Here is where we can observe a difference between tuples and lists. Unlike the previous section, the examples here only apply to lists. Assigning to elements and adding new elements implies changing the object and since tuples are immutable these operations are invalid for tuple objects.

Assigning to single elements is simply done by using the subscript operator to access the needed element and then assigning into it using =. Also, remember that lists may contain elements of different types so assigning an integer value over a string is allowed.

```1 2 3 fruits = ['apple', 'peach', 'mango', 'pear', 'banana'] fruits[0] = 'kiwi' #change the first element to kiwi fruits[-1] = 5 #change the last element to the integer 5```

If we try to assign into an element of type tuple we get a `TypeError`:

```1 2 3 tuple_fruits = ('apple', 'peach', 'mango', 'pear', 'banana') tuple_fruits[1] = 'kiwi' => TypeError: 'tuple' object does not support item assignment```

Assigning into an element past the end of the list is an invalid operations and we again get an `IndexError` as when we were trying to access past the end

```1 2 >>> fruits[10] = 'tomato' => IndexError: list assignment index out of range```

It is also possible to use a slice on the left-hand side of the assignment operator in which case the whole slice is replaced.

```1 2 3 fruits[2:4] = [1,2] fruits => ['apple', 'peach', 1, 2, 'banana']```

Using this notation we can even extend, shrink and even completely clear the list:

```1 2 3 4 5 6 7 8 9 fruits[2:4] = [1,2,3,4] fruits => ['apple', 'peach', 1, 2, 3, 4, 'banana'] fruits[2:4] = [] fruits => ['apple', 'peach', 3, 4, 'banana'] fruits[:] = [] fruits => []```

## Unpacking; Swapping Two Variables

We’ve already seen that a list (or tuple) literal can exist on the right side of an assignment, but interestingly enough Python allows a list or tuple literal on the left side of an assignment as well.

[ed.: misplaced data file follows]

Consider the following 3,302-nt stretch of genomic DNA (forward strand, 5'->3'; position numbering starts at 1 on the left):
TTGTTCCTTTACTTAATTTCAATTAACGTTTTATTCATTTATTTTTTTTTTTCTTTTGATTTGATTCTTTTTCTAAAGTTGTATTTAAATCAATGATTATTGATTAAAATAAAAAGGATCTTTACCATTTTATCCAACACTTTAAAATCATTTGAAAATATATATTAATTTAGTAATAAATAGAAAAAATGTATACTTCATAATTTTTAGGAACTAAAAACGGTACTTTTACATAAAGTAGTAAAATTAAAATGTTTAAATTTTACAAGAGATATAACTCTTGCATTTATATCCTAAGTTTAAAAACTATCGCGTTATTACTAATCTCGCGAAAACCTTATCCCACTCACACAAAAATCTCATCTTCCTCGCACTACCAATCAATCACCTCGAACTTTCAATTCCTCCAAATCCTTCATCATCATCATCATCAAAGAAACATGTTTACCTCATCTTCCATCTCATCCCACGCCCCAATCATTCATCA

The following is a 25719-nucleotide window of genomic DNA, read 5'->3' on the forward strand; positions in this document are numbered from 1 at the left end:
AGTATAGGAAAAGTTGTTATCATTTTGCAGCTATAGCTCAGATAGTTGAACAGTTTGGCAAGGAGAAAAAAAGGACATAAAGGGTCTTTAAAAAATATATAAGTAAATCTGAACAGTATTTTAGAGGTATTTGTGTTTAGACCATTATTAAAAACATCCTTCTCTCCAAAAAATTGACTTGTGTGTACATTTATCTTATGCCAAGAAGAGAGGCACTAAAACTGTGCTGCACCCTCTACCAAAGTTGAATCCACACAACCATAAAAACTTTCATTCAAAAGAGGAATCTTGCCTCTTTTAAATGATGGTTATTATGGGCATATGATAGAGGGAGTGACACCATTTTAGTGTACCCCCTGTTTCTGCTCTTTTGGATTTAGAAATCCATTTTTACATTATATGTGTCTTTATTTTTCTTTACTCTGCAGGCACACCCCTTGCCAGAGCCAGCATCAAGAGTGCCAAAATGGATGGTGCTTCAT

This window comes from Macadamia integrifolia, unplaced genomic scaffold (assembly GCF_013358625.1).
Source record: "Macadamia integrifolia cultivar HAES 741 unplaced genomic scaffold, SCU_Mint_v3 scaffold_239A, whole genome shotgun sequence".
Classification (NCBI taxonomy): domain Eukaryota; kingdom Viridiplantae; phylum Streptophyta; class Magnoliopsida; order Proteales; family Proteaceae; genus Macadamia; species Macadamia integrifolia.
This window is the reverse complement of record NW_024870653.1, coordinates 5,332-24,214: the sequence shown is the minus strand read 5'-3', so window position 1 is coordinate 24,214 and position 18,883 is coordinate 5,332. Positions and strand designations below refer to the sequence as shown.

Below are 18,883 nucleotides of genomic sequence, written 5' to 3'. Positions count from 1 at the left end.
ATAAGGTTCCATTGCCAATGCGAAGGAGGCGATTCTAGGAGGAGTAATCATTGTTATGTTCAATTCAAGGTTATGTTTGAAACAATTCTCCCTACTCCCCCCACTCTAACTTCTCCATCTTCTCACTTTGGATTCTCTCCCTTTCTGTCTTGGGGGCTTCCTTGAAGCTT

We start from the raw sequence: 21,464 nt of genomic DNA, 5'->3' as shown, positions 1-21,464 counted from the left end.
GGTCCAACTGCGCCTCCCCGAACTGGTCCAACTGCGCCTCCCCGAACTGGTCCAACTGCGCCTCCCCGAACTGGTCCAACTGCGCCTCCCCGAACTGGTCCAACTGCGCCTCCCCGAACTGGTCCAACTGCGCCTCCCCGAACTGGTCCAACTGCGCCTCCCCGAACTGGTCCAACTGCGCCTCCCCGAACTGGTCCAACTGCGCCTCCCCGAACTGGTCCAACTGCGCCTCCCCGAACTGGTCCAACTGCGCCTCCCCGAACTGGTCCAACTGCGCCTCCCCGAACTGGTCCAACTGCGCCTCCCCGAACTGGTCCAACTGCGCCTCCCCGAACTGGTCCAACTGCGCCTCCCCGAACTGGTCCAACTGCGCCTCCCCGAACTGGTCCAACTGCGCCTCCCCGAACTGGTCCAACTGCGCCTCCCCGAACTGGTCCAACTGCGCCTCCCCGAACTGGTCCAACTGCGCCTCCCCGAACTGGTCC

A list (or tuple) on the left side of an assignment must contain only variables (since it is not possible to assign to a literal). The practice of using a list of variables on the left side of an assignment operator is known as unpacking and has some interesting applications.

Here is how to assign two values simultaneously using unpacking:

```1 2 (foo, bar) = ("foo", "bar") foo, bar = "foo", "bar" #we can omit the parenthesis```

We can use the same technique to swap the values of two variables:

```1 foo, bar = bar, foo #isn't this awesome?```

This is probably the cleanest way to swap two variables but beware because it is by no means the fastest. On the other hand if you are using a scripting language you probably should not worry about minor speed optimizations as this one.

## Using Lists as Stacks

Python does not have a built-in stack primitive but the built-in list has more than enough power to rectify that.

```1 2 3 4 stack = [1,2,3] stack.append(4) #use append to add elements to the top of the stack stack.pop() #use pop to pop off the top element => 4```

## Using Lists as Queues

Lists can also be utilized as queues almost the same way:

```1 2 3 4 queue = ["foo", "bar"] queue.append("baz") #use append to add elements to the end of the queue queue.pop(0) #pop the 0th element of the list to get the 1st element of the queue => "foo"```

## List Methods

A complete list with examples of all list (and tuple) methods can be found in the [list methods][python/list-methods] chapter.